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Tunisia: opposition creates National Salvation Front 'to save' country

Tunisian opposition leader Ahmed Najib Chebbi in Tunis, Tunisia on February 14, 2022 [Yassine Gaidi/Anadolu Agency]
Tunisian opposition leader Ahmed Najib Chebbi in Tunis, Tunisia on February 14, 2022 [Yassine Gaidi/Anadolu Agency]

Political parties in Tunisia have announced the establishment of an opposition coalition intended to rally democratic forces and "save" the country from a deepening political and economic crisis.

Ahmed Nejib Chebbi, the head of the political committee of Al-Amal Party, told a press conference on Tuesday that the National Salvation Front includes different political parties, groups and individuals so far. He added that the main goal of the Front will be to call for a national dialogue conference and support a transitional "government for salvation".

"President Kais Saied's decisions taken last July did not provide solutions to the crises in Tunisia, but rather complicated them, due to presidential decrees that threaten investors," explained Chebbi. "One result of those decisions has been an external blockade on Tunisia, which has intensified the economic and social crisis in particular."

The formation of the National Salvation Front is the first serious initiative by the opposition to move away from protests and criticism of everything that Saied is doing. The measures that he introduced last year were described by opponents as a "coup against the constitution".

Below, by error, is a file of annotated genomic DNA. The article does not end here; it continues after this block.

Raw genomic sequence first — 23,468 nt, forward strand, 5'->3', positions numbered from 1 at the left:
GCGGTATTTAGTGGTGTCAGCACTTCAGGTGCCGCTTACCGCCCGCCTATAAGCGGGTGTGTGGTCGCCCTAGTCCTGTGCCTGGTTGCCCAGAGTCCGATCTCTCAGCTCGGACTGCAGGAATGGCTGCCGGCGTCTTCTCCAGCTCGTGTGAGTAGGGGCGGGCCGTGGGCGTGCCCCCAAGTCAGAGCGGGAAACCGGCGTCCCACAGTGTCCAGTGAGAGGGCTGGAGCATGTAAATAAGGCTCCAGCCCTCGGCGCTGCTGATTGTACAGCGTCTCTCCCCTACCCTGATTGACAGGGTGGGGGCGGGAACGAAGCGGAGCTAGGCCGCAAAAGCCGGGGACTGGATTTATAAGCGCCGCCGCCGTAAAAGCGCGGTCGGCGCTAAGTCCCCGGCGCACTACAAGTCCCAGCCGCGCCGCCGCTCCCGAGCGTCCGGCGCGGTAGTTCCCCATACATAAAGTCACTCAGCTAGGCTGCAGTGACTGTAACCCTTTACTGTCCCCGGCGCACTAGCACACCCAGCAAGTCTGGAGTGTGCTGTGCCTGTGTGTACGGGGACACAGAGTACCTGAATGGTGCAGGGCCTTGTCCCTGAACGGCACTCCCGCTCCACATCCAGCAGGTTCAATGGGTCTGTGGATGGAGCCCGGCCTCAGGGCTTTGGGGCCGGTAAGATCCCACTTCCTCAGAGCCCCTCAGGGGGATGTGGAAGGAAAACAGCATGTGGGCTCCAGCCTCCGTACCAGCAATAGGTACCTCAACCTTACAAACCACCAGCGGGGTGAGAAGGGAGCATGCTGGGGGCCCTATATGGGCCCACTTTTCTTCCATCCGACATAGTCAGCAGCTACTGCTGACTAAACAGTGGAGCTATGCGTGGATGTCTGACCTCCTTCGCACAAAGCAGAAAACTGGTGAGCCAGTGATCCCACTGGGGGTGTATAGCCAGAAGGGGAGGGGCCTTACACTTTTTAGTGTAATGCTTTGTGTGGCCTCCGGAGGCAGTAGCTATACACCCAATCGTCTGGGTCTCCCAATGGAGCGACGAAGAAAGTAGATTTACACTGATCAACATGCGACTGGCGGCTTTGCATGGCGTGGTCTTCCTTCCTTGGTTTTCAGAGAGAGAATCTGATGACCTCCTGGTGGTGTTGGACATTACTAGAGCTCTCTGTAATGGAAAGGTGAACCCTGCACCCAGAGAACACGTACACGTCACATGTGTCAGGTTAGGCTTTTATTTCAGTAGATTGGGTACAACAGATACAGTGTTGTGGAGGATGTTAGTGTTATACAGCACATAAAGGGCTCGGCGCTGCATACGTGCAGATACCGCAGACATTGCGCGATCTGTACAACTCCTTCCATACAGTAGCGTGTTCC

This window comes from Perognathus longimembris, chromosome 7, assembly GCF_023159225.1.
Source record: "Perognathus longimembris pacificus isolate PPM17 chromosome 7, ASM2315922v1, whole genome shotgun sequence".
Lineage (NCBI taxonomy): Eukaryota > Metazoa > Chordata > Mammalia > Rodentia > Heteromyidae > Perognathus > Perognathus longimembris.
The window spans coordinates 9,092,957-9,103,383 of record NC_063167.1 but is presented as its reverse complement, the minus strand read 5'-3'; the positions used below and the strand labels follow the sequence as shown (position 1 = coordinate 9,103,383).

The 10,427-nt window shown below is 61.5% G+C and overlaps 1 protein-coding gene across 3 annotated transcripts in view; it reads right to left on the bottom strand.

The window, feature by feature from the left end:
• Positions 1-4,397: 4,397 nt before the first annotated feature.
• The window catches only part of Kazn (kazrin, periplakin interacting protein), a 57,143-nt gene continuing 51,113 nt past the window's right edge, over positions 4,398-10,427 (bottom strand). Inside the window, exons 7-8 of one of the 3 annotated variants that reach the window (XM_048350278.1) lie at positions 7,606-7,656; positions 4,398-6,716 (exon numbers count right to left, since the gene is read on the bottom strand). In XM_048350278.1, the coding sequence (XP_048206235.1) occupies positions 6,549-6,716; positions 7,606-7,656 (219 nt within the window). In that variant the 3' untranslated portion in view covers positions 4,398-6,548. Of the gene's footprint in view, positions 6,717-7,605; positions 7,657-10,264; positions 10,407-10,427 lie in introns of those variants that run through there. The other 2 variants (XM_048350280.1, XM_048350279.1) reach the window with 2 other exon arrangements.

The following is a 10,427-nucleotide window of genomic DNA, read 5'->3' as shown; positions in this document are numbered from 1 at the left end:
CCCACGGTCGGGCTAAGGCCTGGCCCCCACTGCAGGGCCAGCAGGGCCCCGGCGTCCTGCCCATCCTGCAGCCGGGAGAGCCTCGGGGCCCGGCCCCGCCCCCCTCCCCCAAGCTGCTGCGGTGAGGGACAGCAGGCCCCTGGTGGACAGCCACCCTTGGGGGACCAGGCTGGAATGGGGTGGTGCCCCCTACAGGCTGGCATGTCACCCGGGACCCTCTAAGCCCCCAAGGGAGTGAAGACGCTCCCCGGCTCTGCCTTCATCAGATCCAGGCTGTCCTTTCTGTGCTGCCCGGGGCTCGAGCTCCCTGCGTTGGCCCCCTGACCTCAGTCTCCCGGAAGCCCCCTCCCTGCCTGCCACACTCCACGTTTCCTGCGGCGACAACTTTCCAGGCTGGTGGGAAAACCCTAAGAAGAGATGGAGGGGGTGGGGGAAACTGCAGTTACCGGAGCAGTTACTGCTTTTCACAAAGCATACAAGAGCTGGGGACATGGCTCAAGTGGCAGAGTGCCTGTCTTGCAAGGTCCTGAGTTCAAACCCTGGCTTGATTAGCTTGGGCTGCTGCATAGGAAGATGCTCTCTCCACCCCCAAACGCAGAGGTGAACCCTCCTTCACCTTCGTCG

READ: Tunisia President Saied popularity drops to lowest levels

The formation of the Front springs from Chebbi's call to save Tunisia made during a gathering of political and parliamentary figures organised by the Citizens against the Coup popular campaign in February.

Five parties have joined the front: Ennahda Movement, Heart of Tunisia, the Dignity Coalition, the Movement Party and Al-Amal Party. They are joined by the Citizens against the Coup campaign, the Meeting for Tunisia initiative, and a number of parliamentarians.

Tunisia has been experiencing a severe political crisis since 25 July last year, when President Saied imposed his exceptional measures. These included the freezing of parliament (which has since been dissolved) and the dissolution of the Judicial Council as well as the use of presidential decrees to introduce legislation.

Is Tunisia's president Kais Saied like Louis XIV, King of France? - Cartoon [Sabaaneh/Middle East Monitor]

Is Tunisia's president Kais Saied like Louis XIV, King of France? – Cartoon [Sabaaneh/Middle East Monitor]

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